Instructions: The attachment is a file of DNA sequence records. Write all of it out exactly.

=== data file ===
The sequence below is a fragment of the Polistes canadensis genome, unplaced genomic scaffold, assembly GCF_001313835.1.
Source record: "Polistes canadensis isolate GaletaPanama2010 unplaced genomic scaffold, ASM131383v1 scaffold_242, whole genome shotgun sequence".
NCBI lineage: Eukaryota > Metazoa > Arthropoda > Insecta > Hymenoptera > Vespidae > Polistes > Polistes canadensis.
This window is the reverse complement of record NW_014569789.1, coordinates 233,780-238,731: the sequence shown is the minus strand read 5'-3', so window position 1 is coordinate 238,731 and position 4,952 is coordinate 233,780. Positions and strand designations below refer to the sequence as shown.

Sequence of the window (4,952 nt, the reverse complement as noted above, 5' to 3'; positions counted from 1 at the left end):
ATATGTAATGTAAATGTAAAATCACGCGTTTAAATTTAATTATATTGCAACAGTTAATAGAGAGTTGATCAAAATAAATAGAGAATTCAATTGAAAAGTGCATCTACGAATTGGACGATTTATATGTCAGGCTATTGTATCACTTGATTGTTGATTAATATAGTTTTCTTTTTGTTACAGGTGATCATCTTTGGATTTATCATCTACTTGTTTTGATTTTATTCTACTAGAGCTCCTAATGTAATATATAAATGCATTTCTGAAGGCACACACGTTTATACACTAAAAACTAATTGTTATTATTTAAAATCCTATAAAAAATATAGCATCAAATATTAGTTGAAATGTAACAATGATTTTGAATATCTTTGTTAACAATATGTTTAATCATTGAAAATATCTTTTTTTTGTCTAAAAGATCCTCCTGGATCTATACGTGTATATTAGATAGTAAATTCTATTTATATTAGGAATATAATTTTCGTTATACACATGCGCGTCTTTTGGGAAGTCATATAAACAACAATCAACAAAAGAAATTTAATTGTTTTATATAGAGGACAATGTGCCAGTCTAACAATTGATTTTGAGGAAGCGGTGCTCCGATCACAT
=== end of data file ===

The sequence below is a fragment of the Polistes canadensis genome, unplaced genomic scaffold, assembly GCF_001313835.1.
Source record: "Polistes canadensis isolate GaletaPanama2010 unplaced genomic scaffold, ASM131383v1 scaffold_242, whole genome shotgun sequence".
NCBI lineage: Eukaryota > Metazoa > Arthropoda > Insecta > Hymenoptera > Vespidae > Polistes > Polistes canadensis.
This window is the reverse complement of record NW_014569789.1, coordinates 233,780-238,731: the sequence shown is the minus strand read 5'-3', so window position 1 is coordinate 238,731 and position 4,952 is coordinate 233,780. Positions and strand designations below refer to the sequence as shown.

Sequence of the window (4,952 nt, the reverse complement as noted above, 5' to 3'; positions counted from 1 at the left end):
ATATGTAATGTAAATGTAAAATCACGCGTTTAAATTTAATTATATTGCAACAGTTAATAGAGAGTTGATCAAAATAAATAGAGAATTCAATTGAAAAGTGCATCTACGAATTGGACGATTTATATGTCAGGCTATTGTATCACTTGATTGTTGATTAATATAGTTTTCTTTTTGTTACAGGTGATCATCTTTGGATTTATCATCTACTTGTTTTGATTTTATTCTACTAGAGCTCCTAATGTAATATATAAATGCATTTCTGAAGGCACACACGTTTATACACTAAAAACTAATTGTTATTATTTAAAATCCTATAAAAAATATAGCATCAAATATTAGTTGAAATGTAACAATGATTTTGAATATCTTTGTTAACAATATGTTTAATCATTGAAAATATCTTTTTTTTGTCTAAAAGATCCTCCTGGATCTATACGTGTATATTAGATAGTAAATTCTATTTATATTAGGAATATAATTTTCGTTATACACATGCGCGTCTTTTGGGAAGTCATATAAACAACAATCAACAAAAGAAATTTAATTGTTTTATATAGAGGACAATGTGCCAGTCTAACAATTGATTTTGAGGAAGCGGTGCTCCGATCACAT